The extraordinary design of Under Siege visually holds one’s attention and interest for the duration of this multi-disciplinary piece of theatre and modern dance, that also demonstrates traditional Chinese story-telling and composition. As we enter the theatre a sea of shimmering silvery steel scissors, hanging from lighting bars in large heavy ad hoc clusters, dominates the stage, swaying in the breeze like a million wind chimes. In the downstage corner sits a woman in a voluminous white gown busily cutting paper images from reams of oversized paper with her scissors. Throughout the show she intermittently holds up various paper images from the huge pile in front of her. These symbols are characters from the Chinese language, with surtitle explanations given at each side of the stage. Tantalisingly few, these translations fortunately introduce each scene and character of the ancient story, even though it was sometimes difficult to follow what was actually happening on stage.

Under SiegeUnder Siege at the Brisbane Festival. Photo supplied.

This work is all about style, with artists, dance, music, design and visuals creatively intertwined to bring about an exceptionally exciting aesthetic whole. The story may be hard to decipher for a Western audience, unused to the conventions of Chinese opera or story-telling, but Artistic Director and Choreographer, Yang Liping, has created ravishing images with her highly talented cast of dancers-come-acrobats. As a choreographer and dancer Yang Liping is one of China’s most revered artists and Under Siege is her first contemporary dance work. In this full-length piece, she has featured a cast that includes Peking Opera principals, hip hoppers and contemporary dancers as well as traditional musicians plucking pipas (Chinese lutes) which produce eerie and often foreboding musical sounds. These traditional Chinese artforms have been melded surprisingly well with Liping’s trademark traditional choreography, alongside contemporary western dance forms and martial arts to create a work of high drama and sensual theatricality.

The basic story is an abstract retelling of the 2,000-year-old battle between warring generals that inspired Farewell My Concubine. The climatic Gaixia battle between the Chu and Han armies, well known to Chinese audiences, involves warriors, Xiang Yu, a Chu tyrant, and Han leader Liu Bang. Both artists were splendid and their highly-stylised fight scenes were marvellously realised. The work is narrated throughout by ‘a great statesman’, Xiao He, magnificently played and sung by Qiu Jirong in Peking opera style utilising the dramatic rise and fall of his vocal lines. His performance was spell-binding adding to the drama and high tension of the work. As Yu Ji, the concubine to Xiang Yu, Hu Shenyuan’s performance was mesmerising and achingly beautiful. His carefully structured, contorted movements were delicate and supple, demonstrating a first-rate technique in his ill-fated role. The farewell duet with his defeated lover was extremely moving, sensitively choreographed and danced and was an emotional highlight of the piece.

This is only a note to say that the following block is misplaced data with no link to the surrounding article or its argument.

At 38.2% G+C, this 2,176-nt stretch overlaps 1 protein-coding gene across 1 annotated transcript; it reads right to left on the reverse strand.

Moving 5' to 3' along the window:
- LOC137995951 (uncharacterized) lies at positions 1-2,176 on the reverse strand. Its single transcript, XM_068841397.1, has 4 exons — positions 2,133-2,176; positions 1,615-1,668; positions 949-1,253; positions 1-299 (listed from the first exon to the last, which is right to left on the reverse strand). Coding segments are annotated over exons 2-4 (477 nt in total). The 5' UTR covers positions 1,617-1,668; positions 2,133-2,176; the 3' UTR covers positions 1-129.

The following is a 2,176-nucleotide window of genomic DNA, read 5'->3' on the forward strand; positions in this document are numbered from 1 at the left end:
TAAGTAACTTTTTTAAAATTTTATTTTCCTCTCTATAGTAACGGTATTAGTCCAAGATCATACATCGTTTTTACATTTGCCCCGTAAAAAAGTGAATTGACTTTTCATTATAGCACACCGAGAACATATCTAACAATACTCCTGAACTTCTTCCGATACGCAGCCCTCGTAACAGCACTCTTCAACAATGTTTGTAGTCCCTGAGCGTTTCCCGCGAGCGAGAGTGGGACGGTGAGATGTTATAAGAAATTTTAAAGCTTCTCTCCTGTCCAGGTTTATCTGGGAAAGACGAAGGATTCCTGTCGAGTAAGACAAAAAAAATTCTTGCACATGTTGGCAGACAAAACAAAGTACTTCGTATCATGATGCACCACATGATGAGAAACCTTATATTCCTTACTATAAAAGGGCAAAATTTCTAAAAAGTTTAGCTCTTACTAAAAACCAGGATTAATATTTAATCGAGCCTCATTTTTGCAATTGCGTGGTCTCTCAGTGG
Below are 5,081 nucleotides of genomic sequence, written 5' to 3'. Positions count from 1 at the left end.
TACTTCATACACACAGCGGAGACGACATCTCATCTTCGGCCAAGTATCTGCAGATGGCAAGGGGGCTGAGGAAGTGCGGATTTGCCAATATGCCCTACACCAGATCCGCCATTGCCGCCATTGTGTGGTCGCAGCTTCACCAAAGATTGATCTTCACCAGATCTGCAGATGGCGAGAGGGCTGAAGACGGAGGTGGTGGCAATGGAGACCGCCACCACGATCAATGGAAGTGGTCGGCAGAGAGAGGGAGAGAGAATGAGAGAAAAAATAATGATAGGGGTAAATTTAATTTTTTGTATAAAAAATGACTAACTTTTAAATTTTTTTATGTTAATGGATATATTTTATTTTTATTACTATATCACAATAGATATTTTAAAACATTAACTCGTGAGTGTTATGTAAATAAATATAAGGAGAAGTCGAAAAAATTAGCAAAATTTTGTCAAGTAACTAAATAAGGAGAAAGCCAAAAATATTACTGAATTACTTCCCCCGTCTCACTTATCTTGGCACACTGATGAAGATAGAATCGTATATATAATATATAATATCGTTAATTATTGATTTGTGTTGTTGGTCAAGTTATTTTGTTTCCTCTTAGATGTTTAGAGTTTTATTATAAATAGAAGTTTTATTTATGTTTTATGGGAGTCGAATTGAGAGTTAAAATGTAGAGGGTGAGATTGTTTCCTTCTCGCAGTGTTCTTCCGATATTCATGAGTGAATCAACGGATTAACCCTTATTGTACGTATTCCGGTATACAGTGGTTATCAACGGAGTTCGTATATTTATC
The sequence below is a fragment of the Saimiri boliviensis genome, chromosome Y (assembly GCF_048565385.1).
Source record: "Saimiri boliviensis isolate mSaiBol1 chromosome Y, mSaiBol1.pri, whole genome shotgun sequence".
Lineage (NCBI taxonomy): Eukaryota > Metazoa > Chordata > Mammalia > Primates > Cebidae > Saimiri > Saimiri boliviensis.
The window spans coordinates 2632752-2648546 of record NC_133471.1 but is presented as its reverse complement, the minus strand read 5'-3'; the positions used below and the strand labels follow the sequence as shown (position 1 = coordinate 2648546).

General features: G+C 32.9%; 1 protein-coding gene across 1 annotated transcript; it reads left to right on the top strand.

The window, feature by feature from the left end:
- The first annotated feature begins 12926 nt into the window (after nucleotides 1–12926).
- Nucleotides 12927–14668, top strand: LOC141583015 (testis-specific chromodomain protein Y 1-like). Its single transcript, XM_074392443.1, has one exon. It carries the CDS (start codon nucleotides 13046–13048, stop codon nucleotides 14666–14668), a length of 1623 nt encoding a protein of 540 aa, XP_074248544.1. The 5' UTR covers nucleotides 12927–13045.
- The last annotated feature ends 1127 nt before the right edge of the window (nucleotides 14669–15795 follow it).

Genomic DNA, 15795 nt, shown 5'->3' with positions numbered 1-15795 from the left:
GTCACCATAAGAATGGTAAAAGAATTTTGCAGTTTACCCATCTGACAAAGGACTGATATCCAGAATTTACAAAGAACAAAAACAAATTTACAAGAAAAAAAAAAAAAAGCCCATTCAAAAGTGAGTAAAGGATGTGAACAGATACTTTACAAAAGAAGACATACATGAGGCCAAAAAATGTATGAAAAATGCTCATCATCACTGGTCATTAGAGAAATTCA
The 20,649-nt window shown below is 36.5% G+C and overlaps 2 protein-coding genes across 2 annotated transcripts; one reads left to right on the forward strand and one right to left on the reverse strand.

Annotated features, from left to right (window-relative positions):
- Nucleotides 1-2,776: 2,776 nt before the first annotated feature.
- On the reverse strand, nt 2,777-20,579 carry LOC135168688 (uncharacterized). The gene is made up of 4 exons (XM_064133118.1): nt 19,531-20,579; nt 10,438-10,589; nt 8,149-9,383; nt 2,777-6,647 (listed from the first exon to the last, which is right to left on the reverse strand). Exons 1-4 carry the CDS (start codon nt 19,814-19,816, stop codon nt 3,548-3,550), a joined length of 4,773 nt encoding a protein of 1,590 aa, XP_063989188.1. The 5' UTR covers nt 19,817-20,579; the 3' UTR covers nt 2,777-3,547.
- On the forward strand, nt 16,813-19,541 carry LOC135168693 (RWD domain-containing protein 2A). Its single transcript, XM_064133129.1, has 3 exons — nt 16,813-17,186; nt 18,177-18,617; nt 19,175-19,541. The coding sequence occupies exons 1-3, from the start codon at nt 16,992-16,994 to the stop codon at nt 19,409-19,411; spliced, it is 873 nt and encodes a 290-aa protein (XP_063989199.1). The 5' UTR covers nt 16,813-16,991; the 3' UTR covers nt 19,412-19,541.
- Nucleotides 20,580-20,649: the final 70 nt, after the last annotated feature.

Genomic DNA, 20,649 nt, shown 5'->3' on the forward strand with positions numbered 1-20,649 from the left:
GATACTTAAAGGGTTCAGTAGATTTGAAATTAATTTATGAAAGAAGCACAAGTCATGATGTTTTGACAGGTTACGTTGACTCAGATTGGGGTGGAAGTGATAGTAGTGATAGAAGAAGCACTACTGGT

Under SiegeUnder Siege at the Brisbane Festival. Photo supplied.

All the dancers were terrific. The battle scenes, which included a chorus of both male and female dancers, demonstrated acrobatic techniques including skills in martial arts, back flips and somersaults, which mirrored the dramatic elements of the score to great effect. The battles were exciting, fast and brilliantly executed. The two artists who portrayed the dark and light sides of the deceptive Han Xin, Pan Yu (white) and Gao Chen (black), mirrored and contrasted his dual-nature well, with their choreographed balletic movements perfectly delivered.

The story-telling was enhanced by Tim Yip’s exquisite set and costume designs and Beili Liu’s astounding visuals. Wonderfully rich Peking Opera masks and head-dresses were balanced by the dark, terracotta-warrior costumes of the armies. The rows of sharp scissors with their blades scraping together might be a metaphor for the bloody battle we are about to witness and their inherent danger was clear. Yet they were also used to create sculptural stage pictures that were quite breath-taking. The rows descended as dangerous forests through which the warriors beat a path, but they were used creatively being sufficiently pliable to rise and fall in surprising ways, thus constantly interesting to watch. The steel material also caught the light in a myriad ways – it could be by turns golden representing power and authority or dark and steely in the battle scenes and richly red and erotic in the scene between Xiang Yu and Yu Ji. The lighting of Fabiana Piccioli was wonderfully atmospheric, not least in the final magical scene where snow drifts of bright red feathers washed across the dead bodies accompanied by ethereal music.

Under SiegeUnder Siege at the Brisbane Festival. Photo supplied.

While stunning in so many ways, perhaps more explanation in the surtitles would have been helpful. Moreover, there was a lull midway through the piece, where it seemed to lose its way, which some prudent cutting might alleviate, before the extraordinary ending in a sea of red.

For a Western audience, this can be a tough evening in the theatre but it is eminently rewarding theatrically and visually clever and exciting on so many levels. It is a terrific piece to bring to a festival.


Under Siege is at QPAC as part of the Brisbane Festival until September 30. It plays at Arts Centre Melbourne as part of the Melbourne Festival October 5 – 8.